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Whenever I would ask to stay out late and spend time with my friends, my dad would always tell me that nothing good ever happened after 10:00 PM, thus setting my curfew. My teenage self was convinced that I was missing out on everything life had to offer, so naturally, once I was a little older and had started working, I rebelled by staying out late into the night. There’s a certain magic to cruising down an empty highway at night. The stresses of the day seem to melt away, replaced by a deep sense of focus. The rhythmic hum of the engine and the hypnotic glow of city lights lull you into a state of almost meditative calm. Add some good music into the equation and you have a cathartic experience like no other.

I used to be a bonafide night-owl, usually at the expense of getting to work on time in the morning, but I have changed my ways and manage to get to bed at a decent hour these days. Even still, I manage to sneak in a few late-night drives, every month, just to decompress. All this might be coming to an end very soon, though. I’ve come to realize that the modern driving experience comes with a hidden cost. Today’s cars are loaded with eSIMs and a whole lot of connected technology, silently collecting a treasure trove of data about your habits. From how fast you accelerate to how often you brake harshly, every action is meticulously recorded. When I bought my last car, a Chevrolet Bolt EV, before I could drive it out of the dealership, I was asked to sign a large stack of papers, akin to an end user licensing agreement that you click through almost instinctively when you install new software. Well, it turns out, hidden among those papers was one which allowed the automaker to not only collect data about my driving habits, but to conveniently pass it along to my insurance company.

During the first few weeks of owning an electric car, I was so enamoured by the Bolt’s instant torque that I would stomp on the accelerator pedal every chance I got. Peeling away from stop lights and merging with highway traffic with such ease that I turned into an EV evangelist for the better part of a year. I even offered to take people on joyrides just to show off my new purchase. As it turns out, as much as I was advocating for it, my car was secretly betraying me with every byte of data it sent back to the mothership. My car insurance rates also shot up significantly after I got the Bolt, but I just chalked that up to inflation, as you do with everything these days. After I found out about this clandestine data collection effort, I requested a copy of the data to see exactly how much data it had on me, and I got a 300 plus page tome in return, consisting of every time I accelerated briskly, every time I braked harshly and, most importantly, every time I drove the car past 10 PM! I have since sold the Bolt, but this issue is not limited to Chevrolet. Many automakers are exploring similar data-driven insurance models. Tesla, for instance, offers its own insurance that uses real-time driving data to adjust rates, and similarly penalizes drivers for staying out late among other things.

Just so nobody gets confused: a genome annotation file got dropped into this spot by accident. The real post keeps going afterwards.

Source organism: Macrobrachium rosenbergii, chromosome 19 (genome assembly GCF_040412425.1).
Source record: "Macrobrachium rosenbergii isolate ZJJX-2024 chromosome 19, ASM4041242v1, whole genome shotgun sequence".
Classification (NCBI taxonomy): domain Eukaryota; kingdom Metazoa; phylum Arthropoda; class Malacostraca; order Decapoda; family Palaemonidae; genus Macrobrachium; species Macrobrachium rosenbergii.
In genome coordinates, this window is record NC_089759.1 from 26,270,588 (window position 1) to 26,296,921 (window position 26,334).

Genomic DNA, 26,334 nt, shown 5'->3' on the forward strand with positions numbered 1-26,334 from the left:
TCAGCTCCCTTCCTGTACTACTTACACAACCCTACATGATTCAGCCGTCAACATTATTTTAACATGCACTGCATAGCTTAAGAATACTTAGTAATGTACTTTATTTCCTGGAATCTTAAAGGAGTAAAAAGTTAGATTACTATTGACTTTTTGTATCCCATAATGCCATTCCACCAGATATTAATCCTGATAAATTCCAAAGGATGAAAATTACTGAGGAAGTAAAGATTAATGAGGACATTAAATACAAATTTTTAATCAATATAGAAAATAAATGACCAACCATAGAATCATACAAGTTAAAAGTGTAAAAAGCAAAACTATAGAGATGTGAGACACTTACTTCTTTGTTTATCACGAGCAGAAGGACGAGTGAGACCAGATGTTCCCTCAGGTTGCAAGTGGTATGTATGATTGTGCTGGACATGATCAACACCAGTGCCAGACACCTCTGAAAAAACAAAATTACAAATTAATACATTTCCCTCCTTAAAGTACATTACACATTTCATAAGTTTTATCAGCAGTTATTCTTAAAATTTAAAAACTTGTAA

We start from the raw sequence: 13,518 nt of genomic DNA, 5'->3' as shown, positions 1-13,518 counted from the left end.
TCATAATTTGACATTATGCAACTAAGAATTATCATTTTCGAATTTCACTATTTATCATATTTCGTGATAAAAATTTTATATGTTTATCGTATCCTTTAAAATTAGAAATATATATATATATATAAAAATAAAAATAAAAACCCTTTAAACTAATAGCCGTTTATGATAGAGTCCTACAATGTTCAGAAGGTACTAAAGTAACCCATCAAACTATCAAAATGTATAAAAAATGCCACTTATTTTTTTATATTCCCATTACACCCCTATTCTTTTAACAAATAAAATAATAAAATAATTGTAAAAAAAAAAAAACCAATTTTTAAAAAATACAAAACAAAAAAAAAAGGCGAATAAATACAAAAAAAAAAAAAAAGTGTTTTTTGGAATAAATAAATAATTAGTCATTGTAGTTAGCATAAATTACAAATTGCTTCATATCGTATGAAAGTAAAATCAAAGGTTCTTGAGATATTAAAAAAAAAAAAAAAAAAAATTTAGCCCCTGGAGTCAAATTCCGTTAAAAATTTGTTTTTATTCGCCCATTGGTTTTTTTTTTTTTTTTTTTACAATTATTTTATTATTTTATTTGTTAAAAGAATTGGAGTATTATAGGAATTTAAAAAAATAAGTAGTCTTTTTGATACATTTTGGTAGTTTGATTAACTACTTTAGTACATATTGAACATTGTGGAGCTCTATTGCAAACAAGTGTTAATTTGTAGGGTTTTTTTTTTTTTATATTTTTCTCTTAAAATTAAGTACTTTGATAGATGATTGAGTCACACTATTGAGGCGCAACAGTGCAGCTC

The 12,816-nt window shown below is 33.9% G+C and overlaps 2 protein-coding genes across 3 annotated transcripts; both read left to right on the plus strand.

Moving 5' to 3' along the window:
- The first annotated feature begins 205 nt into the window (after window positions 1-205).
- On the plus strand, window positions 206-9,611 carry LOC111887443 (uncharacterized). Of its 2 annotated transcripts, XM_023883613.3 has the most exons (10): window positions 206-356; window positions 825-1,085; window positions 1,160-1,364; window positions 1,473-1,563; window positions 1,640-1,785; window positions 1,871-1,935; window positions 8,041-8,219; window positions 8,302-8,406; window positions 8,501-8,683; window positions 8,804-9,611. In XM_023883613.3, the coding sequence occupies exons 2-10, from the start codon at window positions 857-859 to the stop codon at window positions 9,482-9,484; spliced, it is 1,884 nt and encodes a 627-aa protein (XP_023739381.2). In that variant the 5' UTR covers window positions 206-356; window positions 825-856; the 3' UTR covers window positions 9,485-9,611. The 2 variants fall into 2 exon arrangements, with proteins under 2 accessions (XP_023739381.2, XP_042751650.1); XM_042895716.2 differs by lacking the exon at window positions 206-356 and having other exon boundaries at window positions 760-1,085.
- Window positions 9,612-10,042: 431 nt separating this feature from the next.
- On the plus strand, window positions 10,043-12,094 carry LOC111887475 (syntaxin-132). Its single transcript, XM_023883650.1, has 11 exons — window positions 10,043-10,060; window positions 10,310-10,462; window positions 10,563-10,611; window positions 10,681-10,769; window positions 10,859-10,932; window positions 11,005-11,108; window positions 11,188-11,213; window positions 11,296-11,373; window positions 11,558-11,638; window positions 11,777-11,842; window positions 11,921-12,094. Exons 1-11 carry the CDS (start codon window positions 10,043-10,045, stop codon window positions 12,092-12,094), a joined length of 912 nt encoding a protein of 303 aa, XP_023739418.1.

I’m a huge fan of the convenience offered by connected cars, and am usually the first to enable such features, but I think we should be given the option to opt-out of data collection and have more control over the information our cars transmit.